Classical Strategists series
Jiang Taigong: The Supreme Strategist
In our global society, Sunzi’s (Sun Tzu) Art of War is known as the most well-written and popular strategy classic from China. Some of the other popular Chinese military classics are Sun Bin’s The Art of War, Huang Shek Gong’s Three Strategies and Wuzi’s Art of War. Before Sunzi’s Art of War was written, there was Jiang Taigong’s (JTG) Six Secret Strategic Teachings (also known as Six Strategies of War).
Jiang Taigong was a real historical character named Lu Shang (also known as Jiang Ziya) who, in the 11th century BC, became advisor to King Wen and his son King Wu, founders of the Zhou dynasty (1122-771 BC). He was supposedly instrumental in aiding the fall of the Shang Dynasty (approximately 1700 BCE - 1045 BCE) and in establishing the Zhou (1045 BCE – 221 BCE). He was the prime minister for the first Zhou emperor and his loyalty and farsightedness in governing spread his fame throughout China.
The legend of Jiang Taigong captured popular imagination. Jiang Taigong is honored throughout Chinese history as the first great military advisor and the father of strategic studies.
He was credited with the feat of writing the first military strategic book Liutao (Six Secret Strategic Teachings). Liutao has been considered a highly important and proven source for military wisdom over the centuries, where it continues to be held in high esteem among contemporary Chinese professionals.
Note: The many interpretations of Jiang Tai Gong’s biography propelled this writer to focus on the apparent.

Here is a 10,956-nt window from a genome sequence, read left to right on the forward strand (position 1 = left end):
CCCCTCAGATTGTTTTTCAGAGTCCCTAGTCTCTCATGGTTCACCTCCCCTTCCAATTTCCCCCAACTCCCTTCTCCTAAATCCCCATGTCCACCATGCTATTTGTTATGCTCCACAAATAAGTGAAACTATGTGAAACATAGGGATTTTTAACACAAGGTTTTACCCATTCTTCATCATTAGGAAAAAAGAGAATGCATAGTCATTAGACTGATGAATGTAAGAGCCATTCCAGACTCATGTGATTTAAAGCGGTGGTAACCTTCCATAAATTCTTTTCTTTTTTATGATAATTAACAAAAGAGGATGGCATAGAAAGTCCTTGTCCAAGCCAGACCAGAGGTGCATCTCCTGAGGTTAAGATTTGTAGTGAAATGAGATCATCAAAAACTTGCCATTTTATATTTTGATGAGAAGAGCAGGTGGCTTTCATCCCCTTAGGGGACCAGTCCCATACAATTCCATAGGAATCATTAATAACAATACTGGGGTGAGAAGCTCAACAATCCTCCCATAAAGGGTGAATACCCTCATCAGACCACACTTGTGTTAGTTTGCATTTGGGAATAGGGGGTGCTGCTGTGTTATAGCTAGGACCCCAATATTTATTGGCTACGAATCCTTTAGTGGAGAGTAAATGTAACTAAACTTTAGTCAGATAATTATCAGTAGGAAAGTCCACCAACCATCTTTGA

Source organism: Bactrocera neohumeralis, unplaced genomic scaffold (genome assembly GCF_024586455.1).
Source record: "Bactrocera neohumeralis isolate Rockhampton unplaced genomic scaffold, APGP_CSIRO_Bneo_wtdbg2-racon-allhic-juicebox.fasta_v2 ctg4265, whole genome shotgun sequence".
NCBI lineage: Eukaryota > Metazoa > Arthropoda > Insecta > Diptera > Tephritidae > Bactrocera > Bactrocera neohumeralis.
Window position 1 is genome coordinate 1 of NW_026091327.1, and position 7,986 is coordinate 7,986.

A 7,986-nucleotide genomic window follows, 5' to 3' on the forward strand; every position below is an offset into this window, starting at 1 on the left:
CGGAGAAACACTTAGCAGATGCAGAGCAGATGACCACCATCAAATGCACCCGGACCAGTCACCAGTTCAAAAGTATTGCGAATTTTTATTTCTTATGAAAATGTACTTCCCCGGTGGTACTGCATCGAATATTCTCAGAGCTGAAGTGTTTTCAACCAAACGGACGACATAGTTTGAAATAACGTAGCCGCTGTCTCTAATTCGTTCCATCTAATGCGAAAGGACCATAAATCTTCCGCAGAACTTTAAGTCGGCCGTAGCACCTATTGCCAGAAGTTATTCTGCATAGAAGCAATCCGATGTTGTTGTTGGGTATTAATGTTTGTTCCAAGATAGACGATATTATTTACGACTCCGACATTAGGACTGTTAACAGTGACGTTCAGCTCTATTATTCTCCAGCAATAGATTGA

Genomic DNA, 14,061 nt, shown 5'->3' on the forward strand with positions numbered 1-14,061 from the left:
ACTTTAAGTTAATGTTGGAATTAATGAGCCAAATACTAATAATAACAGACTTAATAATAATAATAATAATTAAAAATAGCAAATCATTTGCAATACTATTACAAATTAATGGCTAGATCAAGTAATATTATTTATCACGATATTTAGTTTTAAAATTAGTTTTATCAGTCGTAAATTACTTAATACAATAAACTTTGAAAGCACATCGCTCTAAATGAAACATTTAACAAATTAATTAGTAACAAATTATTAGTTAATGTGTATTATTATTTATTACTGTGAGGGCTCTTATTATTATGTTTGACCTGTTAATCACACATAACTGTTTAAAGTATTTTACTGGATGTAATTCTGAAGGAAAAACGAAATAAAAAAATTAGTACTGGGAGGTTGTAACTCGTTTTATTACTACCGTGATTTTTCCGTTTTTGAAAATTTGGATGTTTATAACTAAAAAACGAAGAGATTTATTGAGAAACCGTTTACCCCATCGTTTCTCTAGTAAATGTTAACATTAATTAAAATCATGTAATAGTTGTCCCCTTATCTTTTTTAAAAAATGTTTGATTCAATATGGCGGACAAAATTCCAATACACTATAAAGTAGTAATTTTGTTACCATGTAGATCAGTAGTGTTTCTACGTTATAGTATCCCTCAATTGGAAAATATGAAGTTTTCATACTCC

Jiang Taigong (first known as Lü Shang of Lù-shi clan) was later known as Jiang Shang, then Jiang Ziya and Jiang Taigongwang).
As Lu Shang, he served King Zhouwang, the last ruler of the Shang dynasty (16th to 11th century BC) as an expert in military strategic affairs. The Shang ruler was a tyrannical and corrupted ruler who spent his days carousing with his favorite concubine Daji and mercilessly executing or punishing honorable officials and all others who objected to his ways.
After many years of working for the Shang ruler, Lu Shang detested him so much that he hoped that some day someone would call on him to help overthrow this evil tyrant. One day the Shang ruler came up with the extravagant goal of building 'Lu Tai' (deer platform) palace that would glorify him as a deity. This task became such a burden to the people that the hungry and sick were dying in the countryside.
Lü Shang abandoned his post and left with his wife Ma-shi to go to the west. They suffered many years in poverty and his wife later left him. During that period, Lu Shang knew that he would have another opportunity that would utilize his talent. All he needed to do was to be patient. Lu Shang waited till he was 72 years old for the next opportunity to come along.
Meeting King WenAfter his wife left him, Lu Shang went to Wei-shui River (near today’s Xi'an) to fish, knowing that the future Zhou ruler Wenwang (located in central Shaanxi) would come along one day and meet him. The opportunity occurred one day, when King Wen decided to go hunting in the area near the river, where he saw Lu Shang sitting on the grass, fishing with a bamboo pole that had a barbless hook attached to it. (Some claimed that there was no hook on the line.) The hook was then positioned a few feet above the surface of the water.
This unique act of fishing is based on Jiang’s theory that the fish would come to him of their own volition when they were ready. This action requires the fisherman to be patient and devise the philosophy of "if one waits long enough, things will come their way."
As King Wen of the Zhou state (central Shaanxi), saw Lu Shang fishing, he was reminded of the advice of his father and grandfather before him, which was to search for talented people. In fact, he had been told by his grandfather (the Grand Duke of Zhou), "… that one day a sage would come and help him to rule the Zhou state."
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